What’s good for the Gander is good for the Gander

No you didn’t misread the duplicate in my title nor did I have a typo.  I have come to realize that many postmodern preachers are all talk and no ….. I’ll just leave it at that, all talk.  They give lip service to honoring women but follow it up with comments like this one recently from mega church pastor Mark Driscoll while giving a sermon on Ephesians 5:22-23.

“Women who publicly disrespect their husbands encourage others to disrespect their husbands.  This doesn’t mean you don’t disagree with your husbands but you do so respectively, privately”.

Now, I basically agree with that quote and before you women hang me out to dry, I also believe the same should be said the other way around – but it wasn’t.  And this was only the beginning of his sermon about women surrendering – strike that – submitting.  Why is it that my wife is supposed to honor and respect me in public and very little if anything is said about my showing honor & respect for my wife in public?

Many of these same types of pop culture pastors have gotten on the band wagon of referring to their “smoking hot wives”.  And although that draws a chuckle from me when one of the Duck Dynasty guys says it (because of the tongue and check of contrast with their redneck, bearded and hillbilly persona) it just doesn’t settle in my spirit very well much like when a pastor like Carl Lentz of Hillsong Church in NYC posts twitter comments about his wife like the one below.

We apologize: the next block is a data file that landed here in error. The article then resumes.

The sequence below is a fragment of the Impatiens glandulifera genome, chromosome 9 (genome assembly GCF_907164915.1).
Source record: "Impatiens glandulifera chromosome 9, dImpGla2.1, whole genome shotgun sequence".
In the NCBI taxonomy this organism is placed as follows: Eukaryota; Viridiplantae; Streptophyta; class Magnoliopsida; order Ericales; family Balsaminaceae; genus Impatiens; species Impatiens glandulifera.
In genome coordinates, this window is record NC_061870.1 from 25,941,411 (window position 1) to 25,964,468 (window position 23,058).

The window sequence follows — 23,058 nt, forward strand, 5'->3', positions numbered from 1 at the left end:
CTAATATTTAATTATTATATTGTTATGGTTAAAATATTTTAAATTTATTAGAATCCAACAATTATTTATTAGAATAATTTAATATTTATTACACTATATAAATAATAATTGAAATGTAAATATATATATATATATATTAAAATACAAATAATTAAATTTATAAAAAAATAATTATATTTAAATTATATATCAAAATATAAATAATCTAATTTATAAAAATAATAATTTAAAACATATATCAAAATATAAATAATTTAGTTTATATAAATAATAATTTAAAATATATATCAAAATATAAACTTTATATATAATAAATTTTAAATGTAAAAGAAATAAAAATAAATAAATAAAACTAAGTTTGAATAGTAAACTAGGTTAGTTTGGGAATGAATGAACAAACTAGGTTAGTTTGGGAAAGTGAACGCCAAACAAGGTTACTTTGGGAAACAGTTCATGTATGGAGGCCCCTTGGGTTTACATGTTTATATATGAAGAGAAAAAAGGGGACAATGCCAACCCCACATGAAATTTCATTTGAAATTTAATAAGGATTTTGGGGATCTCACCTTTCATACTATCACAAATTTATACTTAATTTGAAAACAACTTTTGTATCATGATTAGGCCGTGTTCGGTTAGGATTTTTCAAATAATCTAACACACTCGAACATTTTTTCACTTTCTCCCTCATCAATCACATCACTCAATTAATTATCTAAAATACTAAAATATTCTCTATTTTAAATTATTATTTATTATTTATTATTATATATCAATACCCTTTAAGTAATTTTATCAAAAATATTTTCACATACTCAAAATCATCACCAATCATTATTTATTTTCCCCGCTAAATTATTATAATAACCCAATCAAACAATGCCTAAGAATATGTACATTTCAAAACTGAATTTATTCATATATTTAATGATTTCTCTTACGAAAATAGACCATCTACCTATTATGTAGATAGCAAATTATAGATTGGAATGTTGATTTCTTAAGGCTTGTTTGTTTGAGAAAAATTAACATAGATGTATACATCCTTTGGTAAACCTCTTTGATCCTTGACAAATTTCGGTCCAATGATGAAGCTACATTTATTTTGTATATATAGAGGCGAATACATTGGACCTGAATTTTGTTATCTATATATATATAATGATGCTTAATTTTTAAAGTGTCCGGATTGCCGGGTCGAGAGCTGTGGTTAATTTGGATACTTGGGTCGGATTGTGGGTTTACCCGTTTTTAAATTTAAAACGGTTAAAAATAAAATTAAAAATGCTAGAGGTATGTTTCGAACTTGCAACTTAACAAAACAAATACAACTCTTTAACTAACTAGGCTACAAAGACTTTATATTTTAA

carllentzProverbs 31:20..”she opens her hand to the poor and reaches out her hands to the needy..” @lauralentz is the love of my life..I pray in heaven, I can still hang out with her.. A more gracious woman I have never known..Proverbs 31:32 “her leather pants are like water to her husbands soul..”

Really???  I love my wife and feel like I won the lottery when she decided to join me in this great adventure.  But I respect her far too much (not to mention my fellow brothers in the Lord) to paint some image in other people’s minds eye as to even hint at anything sexual or lustful much less make light of adding an extra verse to Proverbs 31.  If my memory serves correctly, it doesn’t end well for those who add or take away from scripture – I’m just saying.

When did a covenant decision to follow Christ and promote His holiness make the leap into so easily launching out into sexual innuendo?  It’s as if I can hear Mister Rogers saying “can you say avoid even the appearance of evil?”

From where I’m sitting, and I’m just expressing my opinion, Christian men need to embrace a bit more redemption in the area of letting go of the “machismo” male dominant rhetoric that would more easily be found in savage or Muslim societies.  Yes I am my wife’s protector and guide (if she ever needs it), but to me that includes protecting her virtue and modesty by keeping my mouth shut in public when it comes to intimate issues.

By the way, my amazing wife is graduating this week from ORU with her Masters of Divinity – 3 cheers!!!

Note:  If I post a quote or comment I do so from public domain and not from “insider” secret gossip.

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Road Trip – Jesus, PLEASE take the wheel